Advertising could arguably be one of the most important steps in any business. No matter how great a product is, what’s the point if no one knows about it? Advertising is an enormous business itself, and it is extremely important for advertisers to come up with ideas to stay relevant. This notion to stay relevant seems to be sliding into video game territory. It’s called In-game Advertising and it is the idea to advertise in video games.
If you haven’t seen an advertisement in a video game yet, count yourself lucky. These ads are incorporated in a couple of ways, but they’re always created in an attempt (a failing one) to not distract too much. No one likes an ad that punches you in the face demanding you to buy their product. An ad should slide into your mind subconsciously so you think about it without really thinking about it. That’s the general idea, but it’s hard not to notice an ad while playing a video game since they seem so unnatural in the gaming universe.
A game’s setting is important in creating the correct vibe and mood that the developers wish the gamers to experience. For example, if the character is on a highway, it would make sense that there are billboards. In the horror game Alan Wake (2010), there were multiple billboards with the word Verizon written on them. Also, anyone that has played Alan Wake will know how important batteries are. Well all batteries in the game had Energizer written on them. In some ways, this supposedly gives a real feel to the game, but every player knows it is simple advertising.
The most notable advertising ad in any game could be the recent Madden games. Anyone who has played Madden 2011 will immediately recognize the announcers mentioning Old Spice almost any chance there was. Between plays one line would go as follows, “…today’s red zone numbers made possible by Old Spice body wash, smell like a man… man.” That sounds exactly like watching a real football game. It certainly makes Madden feel more realistic, but at the same time, it’s blatant advertising in video games. So the question becomes, is this a bad thing or a good thing?
The most obvious downside to in-game advertising is simple, no one likes ads. Video games; the sacred escape from the real world are now being cluttered with real world distractions. Seeing a distant billboard with the McDonalds logo shouldn’t really bother anyone, but it’s where this could lead that is so worrisome. Not long ago Sony has actually finished a patent that will allow more in-game advertising. Get this, they are currently considering the possibility that ads could stop game play briefly to display the desired ad before resuming the game. That’s absurd. Anyone can deal with a fluent ad incorporated into the background of a game, but if Sony starts stopping game play to show an ad and then resume play after it’s done. There should be riots in the streets. They may even pause online multiplayer in unison for everyone to watch an ad and then continue the game. This idea in itself is painful to think about, but it is a very real possibility.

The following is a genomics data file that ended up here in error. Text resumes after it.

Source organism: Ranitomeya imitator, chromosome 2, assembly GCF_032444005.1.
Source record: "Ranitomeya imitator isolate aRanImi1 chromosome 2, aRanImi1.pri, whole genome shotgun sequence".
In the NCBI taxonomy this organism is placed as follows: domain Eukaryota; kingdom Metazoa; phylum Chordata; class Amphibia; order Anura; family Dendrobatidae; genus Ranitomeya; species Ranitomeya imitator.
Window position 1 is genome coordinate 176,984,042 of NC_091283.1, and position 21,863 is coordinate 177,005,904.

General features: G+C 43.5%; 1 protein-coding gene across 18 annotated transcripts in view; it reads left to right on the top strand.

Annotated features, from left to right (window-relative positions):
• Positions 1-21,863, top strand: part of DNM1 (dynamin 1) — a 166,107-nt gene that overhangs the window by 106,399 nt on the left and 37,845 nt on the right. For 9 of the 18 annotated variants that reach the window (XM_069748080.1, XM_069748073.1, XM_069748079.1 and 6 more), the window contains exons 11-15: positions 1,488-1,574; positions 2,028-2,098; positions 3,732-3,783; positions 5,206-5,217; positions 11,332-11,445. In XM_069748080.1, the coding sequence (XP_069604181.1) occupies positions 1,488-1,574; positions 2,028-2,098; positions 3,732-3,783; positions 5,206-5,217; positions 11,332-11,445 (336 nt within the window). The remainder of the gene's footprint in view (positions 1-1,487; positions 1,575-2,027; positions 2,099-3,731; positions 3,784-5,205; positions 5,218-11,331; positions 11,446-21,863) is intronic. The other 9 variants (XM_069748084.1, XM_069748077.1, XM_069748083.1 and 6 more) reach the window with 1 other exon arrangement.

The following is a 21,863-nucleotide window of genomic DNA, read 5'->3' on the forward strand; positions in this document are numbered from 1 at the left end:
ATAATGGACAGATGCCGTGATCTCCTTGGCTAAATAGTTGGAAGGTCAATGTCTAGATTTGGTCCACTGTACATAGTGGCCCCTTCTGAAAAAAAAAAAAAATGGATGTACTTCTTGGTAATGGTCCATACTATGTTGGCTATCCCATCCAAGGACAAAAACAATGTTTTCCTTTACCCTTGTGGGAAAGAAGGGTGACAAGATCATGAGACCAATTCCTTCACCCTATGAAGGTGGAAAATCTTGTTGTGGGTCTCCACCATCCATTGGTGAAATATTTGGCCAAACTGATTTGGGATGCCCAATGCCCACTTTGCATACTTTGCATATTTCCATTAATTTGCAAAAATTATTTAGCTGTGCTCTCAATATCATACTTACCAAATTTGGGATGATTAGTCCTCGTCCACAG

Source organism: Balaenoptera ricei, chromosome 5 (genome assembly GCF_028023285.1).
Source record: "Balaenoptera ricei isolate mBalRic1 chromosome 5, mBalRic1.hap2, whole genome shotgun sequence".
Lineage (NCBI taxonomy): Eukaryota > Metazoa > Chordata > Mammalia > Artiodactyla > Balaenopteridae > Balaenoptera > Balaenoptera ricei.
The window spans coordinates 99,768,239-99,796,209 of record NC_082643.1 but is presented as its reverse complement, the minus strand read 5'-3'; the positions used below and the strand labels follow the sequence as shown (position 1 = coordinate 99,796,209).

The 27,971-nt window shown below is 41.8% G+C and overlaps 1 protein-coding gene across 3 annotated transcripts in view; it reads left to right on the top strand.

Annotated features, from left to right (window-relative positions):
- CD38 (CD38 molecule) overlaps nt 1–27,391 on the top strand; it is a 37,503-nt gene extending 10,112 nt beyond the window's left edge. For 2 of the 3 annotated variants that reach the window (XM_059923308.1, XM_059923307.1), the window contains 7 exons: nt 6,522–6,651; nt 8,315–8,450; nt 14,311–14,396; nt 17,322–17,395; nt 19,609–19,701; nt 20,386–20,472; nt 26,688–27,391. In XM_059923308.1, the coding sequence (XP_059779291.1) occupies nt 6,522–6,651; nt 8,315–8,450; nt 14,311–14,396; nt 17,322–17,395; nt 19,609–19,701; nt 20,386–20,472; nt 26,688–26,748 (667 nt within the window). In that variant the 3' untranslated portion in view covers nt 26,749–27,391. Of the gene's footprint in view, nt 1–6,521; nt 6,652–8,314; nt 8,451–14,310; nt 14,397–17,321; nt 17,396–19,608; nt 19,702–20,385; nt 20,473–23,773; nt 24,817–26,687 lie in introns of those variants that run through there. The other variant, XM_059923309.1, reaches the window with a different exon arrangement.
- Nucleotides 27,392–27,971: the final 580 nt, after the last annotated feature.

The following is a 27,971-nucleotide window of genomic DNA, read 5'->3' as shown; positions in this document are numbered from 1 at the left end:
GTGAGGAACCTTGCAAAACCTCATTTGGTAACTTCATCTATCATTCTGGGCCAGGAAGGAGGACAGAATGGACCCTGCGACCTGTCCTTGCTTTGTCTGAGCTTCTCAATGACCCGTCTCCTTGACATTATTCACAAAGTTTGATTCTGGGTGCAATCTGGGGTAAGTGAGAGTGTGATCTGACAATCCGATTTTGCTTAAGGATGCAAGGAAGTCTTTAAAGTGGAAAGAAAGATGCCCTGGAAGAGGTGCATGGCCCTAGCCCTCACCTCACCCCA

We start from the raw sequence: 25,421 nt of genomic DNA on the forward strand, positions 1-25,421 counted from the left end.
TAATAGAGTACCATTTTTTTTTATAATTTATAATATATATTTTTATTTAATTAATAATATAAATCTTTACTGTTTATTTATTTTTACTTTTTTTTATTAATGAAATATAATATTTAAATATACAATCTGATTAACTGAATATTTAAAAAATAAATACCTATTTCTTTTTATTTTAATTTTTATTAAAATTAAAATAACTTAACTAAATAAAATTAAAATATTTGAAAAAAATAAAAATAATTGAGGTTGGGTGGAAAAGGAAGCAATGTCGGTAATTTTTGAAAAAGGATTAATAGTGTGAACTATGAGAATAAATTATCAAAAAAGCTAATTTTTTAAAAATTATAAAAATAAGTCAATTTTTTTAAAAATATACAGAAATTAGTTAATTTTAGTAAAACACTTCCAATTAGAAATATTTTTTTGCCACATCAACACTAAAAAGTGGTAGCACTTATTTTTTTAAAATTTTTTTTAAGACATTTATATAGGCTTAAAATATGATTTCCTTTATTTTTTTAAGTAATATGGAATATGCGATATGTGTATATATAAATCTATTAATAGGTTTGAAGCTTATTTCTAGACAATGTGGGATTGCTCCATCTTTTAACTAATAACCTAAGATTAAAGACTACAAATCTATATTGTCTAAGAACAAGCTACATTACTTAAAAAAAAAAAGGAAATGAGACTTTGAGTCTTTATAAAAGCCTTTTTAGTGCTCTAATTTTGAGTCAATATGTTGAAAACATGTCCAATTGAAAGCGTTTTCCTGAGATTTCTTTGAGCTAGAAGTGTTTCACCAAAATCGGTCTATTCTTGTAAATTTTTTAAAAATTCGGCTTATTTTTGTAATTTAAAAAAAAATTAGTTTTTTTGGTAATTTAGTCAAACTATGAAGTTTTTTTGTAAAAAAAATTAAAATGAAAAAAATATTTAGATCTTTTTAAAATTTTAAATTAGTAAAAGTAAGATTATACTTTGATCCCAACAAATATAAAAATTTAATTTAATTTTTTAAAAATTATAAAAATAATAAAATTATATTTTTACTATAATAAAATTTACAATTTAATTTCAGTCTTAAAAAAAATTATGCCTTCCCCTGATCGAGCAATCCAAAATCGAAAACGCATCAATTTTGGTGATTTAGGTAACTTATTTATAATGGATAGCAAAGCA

It can’t all be bad, right? There has to be some good side, and thankfully there is. The entire purpose of advertising is money related. Publishing a game is expensive, no doubt about that. Why wouldn’t a publisher allow some corporation to stick their logo on a few billboards, walls, or during loading screens if they get paid for it? We’re not talking a few bucks here, we’re talking millions of extra cash just to allow ads. Taking that into consideration, it makes sense to allow advertising in games. Video games are an industry, that’s important to remember. As hopeful and idealistic as gamers are, realistically, everything boils to down to money.
Theoretically, developers will be able to take more risks with games they want to create since they won’t be relying completely on the sales of those games. With the added money from advertisements, it will free up some more possibility, and maybe some more original games will be released that aren’t completely conforming to the mainstream style of either Call of Duty, Skyrim, or, Gears of War to appeal to the mass audience like usual. This is theoretical of course with no way of knowing if this will really happen.
Some good news. Apparently the in-game advertising isn’t working as well as corporations would’ve liked. It could be from gamers not even seeing the ads because they are too busy playing the actual game. Along with the possibility that a person sees the ad and is upset by the ad invading the video game world, and chooses not to purchase whatever product is being advertised. For whatever reason, maybe this will put off companies from advertising in video games if it is a waste of money for them.
Okay, this isn’t the zombie apocalypse we’re talking about here. Even if we have to pause every now and again to watch an ad, the world will keep spinning, the rain will still fall and gravity will still exist, and we’ll all live. Still, there is something rather upsetting thinking about how gamers have almost no say in this. With Sony, Microsoft, and, Nintendo having an unrelenting grip on the gaming industry, gamers might just have to sit back and deal with it. Sure, shouting “protest” and “boycott” may sound like good ideas, but who will really stop playing video games. Then again, it’s hard to imagine someone playing a video game, having the game paused for them to watch an ad, and then the gamer thinking how happy they are to have their game play interrupted to see such a wonderful product being sold that they will immediately go out and buy the product. If this in-game advertising doesn’t yield solid results, it probably won’t be pursued too long…we hope.